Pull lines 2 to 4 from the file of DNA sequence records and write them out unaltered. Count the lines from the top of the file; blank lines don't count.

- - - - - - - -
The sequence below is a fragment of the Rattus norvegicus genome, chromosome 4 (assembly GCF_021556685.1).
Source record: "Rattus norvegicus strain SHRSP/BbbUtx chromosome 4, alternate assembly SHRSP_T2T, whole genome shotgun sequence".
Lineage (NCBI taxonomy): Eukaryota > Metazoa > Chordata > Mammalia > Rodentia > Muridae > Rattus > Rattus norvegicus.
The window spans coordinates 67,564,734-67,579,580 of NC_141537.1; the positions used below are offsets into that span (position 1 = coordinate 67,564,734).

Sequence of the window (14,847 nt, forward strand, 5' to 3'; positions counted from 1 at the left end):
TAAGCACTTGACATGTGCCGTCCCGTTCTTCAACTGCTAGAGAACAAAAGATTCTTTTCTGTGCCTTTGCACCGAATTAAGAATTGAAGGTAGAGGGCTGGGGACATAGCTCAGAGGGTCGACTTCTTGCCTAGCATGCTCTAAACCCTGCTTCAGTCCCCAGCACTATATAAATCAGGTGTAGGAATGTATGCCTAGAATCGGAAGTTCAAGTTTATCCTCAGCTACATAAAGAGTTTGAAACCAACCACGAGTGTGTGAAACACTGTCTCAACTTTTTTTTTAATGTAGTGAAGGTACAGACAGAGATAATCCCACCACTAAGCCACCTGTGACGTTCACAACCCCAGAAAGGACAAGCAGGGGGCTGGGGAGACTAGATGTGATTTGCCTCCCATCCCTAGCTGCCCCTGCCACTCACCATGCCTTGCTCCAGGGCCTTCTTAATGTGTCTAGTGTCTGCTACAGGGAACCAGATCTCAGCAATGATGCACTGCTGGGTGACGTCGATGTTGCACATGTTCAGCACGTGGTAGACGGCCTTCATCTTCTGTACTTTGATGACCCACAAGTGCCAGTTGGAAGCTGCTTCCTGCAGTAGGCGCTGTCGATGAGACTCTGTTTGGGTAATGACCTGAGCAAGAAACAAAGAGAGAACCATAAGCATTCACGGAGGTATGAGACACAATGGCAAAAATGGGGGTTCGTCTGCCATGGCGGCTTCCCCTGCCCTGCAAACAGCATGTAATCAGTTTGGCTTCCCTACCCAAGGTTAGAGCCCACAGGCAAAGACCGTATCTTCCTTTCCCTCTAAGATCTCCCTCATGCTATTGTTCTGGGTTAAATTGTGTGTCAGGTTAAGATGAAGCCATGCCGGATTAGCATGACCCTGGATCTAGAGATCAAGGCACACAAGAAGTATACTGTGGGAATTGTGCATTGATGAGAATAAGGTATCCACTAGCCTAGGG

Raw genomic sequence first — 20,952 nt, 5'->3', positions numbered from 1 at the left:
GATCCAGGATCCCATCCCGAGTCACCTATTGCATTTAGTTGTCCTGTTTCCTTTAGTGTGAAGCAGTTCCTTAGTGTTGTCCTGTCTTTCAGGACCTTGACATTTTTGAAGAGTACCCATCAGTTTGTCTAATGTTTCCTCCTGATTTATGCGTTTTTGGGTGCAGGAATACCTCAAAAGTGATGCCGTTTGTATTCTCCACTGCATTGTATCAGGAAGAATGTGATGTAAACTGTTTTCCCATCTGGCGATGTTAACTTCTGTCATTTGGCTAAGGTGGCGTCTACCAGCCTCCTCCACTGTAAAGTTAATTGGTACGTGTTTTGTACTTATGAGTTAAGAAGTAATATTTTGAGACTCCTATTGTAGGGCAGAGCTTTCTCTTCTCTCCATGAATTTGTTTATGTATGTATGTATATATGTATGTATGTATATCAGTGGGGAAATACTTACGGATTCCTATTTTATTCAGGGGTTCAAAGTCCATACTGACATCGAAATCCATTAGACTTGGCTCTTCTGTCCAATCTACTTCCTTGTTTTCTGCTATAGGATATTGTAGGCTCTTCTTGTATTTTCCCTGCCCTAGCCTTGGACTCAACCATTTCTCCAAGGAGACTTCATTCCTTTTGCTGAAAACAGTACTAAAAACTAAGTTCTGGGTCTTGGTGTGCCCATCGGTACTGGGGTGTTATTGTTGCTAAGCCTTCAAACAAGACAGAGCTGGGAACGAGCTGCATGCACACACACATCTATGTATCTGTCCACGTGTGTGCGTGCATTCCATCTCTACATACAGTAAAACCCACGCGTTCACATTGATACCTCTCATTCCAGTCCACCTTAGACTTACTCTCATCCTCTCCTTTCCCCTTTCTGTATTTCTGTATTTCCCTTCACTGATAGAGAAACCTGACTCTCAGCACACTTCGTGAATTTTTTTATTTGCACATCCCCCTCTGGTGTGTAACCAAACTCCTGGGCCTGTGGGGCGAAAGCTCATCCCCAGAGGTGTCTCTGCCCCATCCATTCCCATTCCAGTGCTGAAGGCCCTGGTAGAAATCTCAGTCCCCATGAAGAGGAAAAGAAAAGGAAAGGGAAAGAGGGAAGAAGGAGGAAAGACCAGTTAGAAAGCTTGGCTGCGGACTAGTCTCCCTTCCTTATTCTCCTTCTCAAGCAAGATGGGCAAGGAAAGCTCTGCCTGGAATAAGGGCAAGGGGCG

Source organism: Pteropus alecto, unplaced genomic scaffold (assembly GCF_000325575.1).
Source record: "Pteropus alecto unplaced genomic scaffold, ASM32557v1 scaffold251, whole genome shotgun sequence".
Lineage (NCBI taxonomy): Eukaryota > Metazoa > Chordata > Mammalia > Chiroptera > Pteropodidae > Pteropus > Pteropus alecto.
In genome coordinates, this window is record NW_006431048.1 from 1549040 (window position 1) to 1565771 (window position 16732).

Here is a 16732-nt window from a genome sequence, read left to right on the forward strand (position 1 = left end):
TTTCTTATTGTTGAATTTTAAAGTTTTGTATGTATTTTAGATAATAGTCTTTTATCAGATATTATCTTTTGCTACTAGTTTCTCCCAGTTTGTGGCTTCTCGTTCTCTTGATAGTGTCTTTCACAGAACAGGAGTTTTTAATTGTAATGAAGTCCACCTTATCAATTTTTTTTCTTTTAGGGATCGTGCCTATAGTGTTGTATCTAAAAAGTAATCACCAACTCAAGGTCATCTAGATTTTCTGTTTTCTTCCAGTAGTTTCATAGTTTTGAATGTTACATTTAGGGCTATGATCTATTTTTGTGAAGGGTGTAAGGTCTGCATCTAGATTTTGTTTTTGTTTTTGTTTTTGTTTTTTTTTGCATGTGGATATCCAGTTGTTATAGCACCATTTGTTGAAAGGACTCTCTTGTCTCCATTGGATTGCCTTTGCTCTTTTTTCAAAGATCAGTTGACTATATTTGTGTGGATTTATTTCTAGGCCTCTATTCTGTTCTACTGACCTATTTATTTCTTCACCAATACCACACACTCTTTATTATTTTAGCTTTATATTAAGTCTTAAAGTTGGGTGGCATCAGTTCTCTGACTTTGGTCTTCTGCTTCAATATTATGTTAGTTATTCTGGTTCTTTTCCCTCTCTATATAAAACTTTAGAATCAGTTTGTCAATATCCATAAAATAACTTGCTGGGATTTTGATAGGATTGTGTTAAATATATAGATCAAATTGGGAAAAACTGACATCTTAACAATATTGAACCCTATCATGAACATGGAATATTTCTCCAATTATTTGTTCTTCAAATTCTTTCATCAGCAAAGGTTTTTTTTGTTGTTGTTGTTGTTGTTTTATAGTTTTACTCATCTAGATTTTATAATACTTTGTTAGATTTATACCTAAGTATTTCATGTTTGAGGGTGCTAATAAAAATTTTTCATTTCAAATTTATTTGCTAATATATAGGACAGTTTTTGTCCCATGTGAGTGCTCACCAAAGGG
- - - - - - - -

Source record: "Rattus norvegicus strain SHRSP/BbbUtx chromosome 4, alternate assembly SHRSP_T2T, whole genome shotgun sequence".
Lineage (NCBI taxonomy): Eukaryota > Metazoa > Chordata > Mammalia > Rodentia > Muridae > Rattus > Rattus norvegicus.
The window spans coordinates 67,564,734-67,579,580 of NC_141537.1; the positions used below are offsets into that span (position 1 = coordinate 67,564,734).